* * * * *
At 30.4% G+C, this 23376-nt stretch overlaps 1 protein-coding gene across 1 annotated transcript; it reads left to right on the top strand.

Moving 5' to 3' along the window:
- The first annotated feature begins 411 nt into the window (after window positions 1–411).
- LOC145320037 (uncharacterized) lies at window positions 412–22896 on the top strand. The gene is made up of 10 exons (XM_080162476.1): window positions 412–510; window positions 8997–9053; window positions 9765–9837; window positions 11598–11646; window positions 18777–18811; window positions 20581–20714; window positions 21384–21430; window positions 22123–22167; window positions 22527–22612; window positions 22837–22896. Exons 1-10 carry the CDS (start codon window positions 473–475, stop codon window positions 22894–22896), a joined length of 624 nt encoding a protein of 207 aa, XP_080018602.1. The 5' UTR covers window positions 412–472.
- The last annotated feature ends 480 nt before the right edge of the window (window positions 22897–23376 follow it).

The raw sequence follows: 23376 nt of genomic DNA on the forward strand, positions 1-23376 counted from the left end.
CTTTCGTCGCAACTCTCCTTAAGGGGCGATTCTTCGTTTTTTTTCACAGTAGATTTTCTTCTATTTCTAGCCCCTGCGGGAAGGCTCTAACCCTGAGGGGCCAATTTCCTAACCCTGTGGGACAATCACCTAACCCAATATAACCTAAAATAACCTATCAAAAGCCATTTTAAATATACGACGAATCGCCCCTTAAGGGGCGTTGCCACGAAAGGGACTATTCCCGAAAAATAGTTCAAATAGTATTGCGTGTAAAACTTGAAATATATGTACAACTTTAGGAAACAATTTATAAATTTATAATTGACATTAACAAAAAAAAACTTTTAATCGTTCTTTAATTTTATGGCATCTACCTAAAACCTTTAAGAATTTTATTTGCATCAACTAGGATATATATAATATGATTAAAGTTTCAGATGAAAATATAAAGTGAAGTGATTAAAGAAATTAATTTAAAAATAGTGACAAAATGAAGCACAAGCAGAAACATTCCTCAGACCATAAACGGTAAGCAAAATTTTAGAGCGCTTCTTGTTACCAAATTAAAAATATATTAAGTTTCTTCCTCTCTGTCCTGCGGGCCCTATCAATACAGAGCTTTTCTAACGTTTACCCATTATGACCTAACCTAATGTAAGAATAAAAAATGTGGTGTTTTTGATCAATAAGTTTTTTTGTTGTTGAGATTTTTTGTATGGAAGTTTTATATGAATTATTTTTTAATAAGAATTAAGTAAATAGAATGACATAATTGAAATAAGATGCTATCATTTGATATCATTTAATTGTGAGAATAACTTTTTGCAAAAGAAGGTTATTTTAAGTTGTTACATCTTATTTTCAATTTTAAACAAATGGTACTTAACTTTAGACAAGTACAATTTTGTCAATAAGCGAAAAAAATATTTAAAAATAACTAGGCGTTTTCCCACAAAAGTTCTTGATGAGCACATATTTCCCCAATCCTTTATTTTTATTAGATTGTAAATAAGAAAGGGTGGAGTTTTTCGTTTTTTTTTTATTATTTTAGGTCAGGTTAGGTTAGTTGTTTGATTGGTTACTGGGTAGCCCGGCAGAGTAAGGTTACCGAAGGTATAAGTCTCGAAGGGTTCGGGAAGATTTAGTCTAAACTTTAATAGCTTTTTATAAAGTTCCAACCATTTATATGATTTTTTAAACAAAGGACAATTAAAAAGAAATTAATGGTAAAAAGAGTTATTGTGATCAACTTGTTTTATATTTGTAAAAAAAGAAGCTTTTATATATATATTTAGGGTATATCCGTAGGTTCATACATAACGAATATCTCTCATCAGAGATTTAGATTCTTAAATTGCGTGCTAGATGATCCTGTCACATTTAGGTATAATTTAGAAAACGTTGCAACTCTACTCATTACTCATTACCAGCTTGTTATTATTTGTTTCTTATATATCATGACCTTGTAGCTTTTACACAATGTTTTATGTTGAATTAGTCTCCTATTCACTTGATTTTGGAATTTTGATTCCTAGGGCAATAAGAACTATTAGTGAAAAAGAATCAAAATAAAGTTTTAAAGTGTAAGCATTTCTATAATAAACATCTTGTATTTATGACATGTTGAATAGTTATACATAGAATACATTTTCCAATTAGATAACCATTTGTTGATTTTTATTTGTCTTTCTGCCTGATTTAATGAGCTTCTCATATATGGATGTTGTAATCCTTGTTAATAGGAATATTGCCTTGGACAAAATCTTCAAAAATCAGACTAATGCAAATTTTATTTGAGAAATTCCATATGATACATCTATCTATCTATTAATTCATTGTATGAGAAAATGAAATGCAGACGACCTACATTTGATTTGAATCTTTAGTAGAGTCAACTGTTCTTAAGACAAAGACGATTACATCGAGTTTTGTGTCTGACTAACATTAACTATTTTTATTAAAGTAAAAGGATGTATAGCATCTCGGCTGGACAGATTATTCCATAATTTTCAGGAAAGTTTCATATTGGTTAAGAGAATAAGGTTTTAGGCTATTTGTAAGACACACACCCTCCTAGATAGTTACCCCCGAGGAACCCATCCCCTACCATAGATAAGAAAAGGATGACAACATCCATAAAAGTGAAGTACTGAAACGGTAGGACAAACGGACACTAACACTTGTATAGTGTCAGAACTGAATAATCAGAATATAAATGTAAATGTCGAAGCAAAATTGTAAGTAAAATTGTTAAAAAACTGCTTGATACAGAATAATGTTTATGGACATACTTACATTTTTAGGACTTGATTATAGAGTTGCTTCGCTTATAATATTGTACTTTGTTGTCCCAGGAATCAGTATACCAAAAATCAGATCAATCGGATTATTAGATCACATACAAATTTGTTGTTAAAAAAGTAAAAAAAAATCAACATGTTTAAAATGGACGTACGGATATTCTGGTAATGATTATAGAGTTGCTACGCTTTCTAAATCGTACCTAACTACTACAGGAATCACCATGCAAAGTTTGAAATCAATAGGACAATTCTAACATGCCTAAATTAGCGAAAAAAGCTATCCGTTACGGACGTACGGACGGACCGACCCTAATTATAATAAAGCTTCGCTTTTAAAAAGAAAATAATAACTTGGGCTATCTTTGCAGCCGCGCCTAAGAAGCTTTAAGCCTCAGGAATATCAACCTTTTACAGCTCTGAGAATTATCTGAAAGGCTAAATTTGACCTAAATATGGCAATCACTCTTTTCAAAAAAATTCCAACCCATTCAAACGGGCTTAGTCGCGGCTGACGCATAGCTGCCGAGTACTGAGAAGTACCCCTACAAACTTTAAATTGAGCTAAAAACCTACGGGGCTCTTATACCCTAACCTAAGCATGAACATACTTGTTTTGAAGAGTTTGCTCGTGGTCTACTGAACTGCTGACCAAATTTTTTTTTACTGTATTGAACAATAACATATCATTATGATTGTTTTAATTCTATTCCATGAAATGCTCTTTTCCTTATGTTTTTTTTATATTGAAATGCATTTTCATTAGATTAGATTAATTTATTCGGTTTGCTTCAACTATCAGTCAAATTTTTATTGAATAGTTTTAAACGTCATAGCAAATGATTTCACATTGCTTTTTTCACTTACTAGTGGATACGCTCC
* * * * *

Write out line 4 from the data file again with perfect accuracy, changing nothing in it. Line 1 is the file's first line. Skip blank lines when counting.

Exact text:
- LOC145320037 (uncharacterized) lies at window positions 412–22896 on the top strand. The gene is made up of 10 exons (XM_080162476.1): window positions 412–510; window positions 8997–9053; window positions 9765–9837; window positions 11598–11646; window positions 18777–18811; window positions 20581–20714; window positions 21384–21430; window positions 22123–22167; window positions 22527–22612; window positions 22837–22896. Exons 1-10 carry the CDS (start codon window positions 473–475, stop codon window positions 22894–22896), a joined length of 624 nt encoding a protein of 207 aa, XP_080018602.1. The 5' UTR covers window positions 412–472.